Come ye thankful people come, raise the song of harvest home:
all is safely gathered in, ere the winter storms begin;
God, our Maker doth provide for our wants to be supplied:
come to God’s own temple, come, raise the song of harvest home.
The harvest moon comes a bit early in Karamoja. We don’t wait for the autumnal equinox around here, we take our moon in late August or early September. You might see maize or sorghum drying in the sun inside a home or on the side of the road in Namalu, but the real giveaway is the small children chewing on the cornstalks (sweet like sugarcane). When this starts to happen, it’s only a few days until the noisy late-night dances in the village begin in earnest which mark the celebration of the harvest.
We have these celebrations also in metropolitan America. Turkey and pumpkin pie, and perhaps apples and dried corn-on-the-cob spilling out of a wicker cornucopia. We go to the market to buy these things, trucked in from the four corners. And while we eat them in these ways on Thanksgiving, if we were inclined, we could eat the same in March or May, or any day of the year. Even as missionaries, we have our canned vegetables, our wheat flour and macaroni, and can reproduce any part of our diet almost year-round. This is yet another way we are separated from our neighbors. Our gazing at the sky does not bear the same anxious expectation, and we don’t feel the immanence of the harvest in our bellies as they do. Managing the farm project is therefore, a rich source of reflection, and a step toward an understanding that is better on par with our neighbors.
Farming, I feel the rain and the hot, dry wind more keenly than I used to. This year, I constantly ran through the calculations of how much we would need to harvest to make up our investment in seed and in wages. How many pods did one person have to harvest in a day to meet their own wage? How many weeks would the harvest have to continue before we broke even? As the song says, “God our maker doth provide for our wants to be supplied.” In the end, God supplied everything that we needed for the farm this year. Not only in bags upon bags of beans, but in good laborers and overseers.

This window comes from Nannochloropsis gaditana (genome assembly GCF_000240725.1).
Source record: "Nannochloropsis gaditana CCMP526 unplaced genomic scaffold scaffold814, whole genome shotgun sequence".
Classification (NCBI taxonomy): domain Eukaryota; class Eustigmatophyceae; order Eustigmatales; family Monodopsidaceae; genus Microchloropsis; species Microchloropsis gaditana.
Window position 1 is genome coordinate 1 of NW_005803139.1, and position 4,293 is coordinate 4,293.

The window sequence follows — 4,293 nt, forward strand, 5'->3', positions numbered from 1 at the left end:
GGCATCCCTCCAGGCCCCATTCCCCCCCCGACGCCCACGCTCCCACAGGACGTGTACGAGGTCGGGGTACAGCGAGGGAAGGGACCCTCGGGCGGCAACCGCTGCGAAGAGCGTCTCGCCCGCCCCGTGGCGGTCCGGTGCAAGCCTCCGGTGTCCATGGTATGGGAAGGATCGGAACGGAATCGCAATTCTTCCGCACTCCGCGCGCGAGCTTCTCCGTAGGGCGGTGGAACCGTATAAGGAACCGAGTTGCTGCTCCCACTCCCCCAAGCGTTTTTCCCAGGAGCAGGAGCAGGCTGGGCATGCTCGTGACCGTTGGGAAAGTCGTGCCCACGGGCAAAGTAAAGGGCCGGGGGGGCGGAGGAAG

I felt often this year as though we were fighting the weather. Too much heavy rain during planting, too overcast and cool during weeding, too hot and dry at the harvest. Despite these setbacks (and the sinful tendency to complain), God blessed us with a decent harvest this year, all the more remarkable because many of our neighbors had poor yields. From just over ten acres planted, we harvested 3,700 pounds of mung beans. It was enough that, at current market prices, the farm covered its costs this year with a bit of surplus (the actual fate of these beans has yet to be decided). More importantly, we employed 500 people for some portion of the season (a day, a week, or even a month at a time). We put five million shillings into the hands of our neighbors for their contributions to the work. Despite a mediocre year, our farm was, by all indications, a success, which fact we give thanks to God for. Raise the song of harvest home.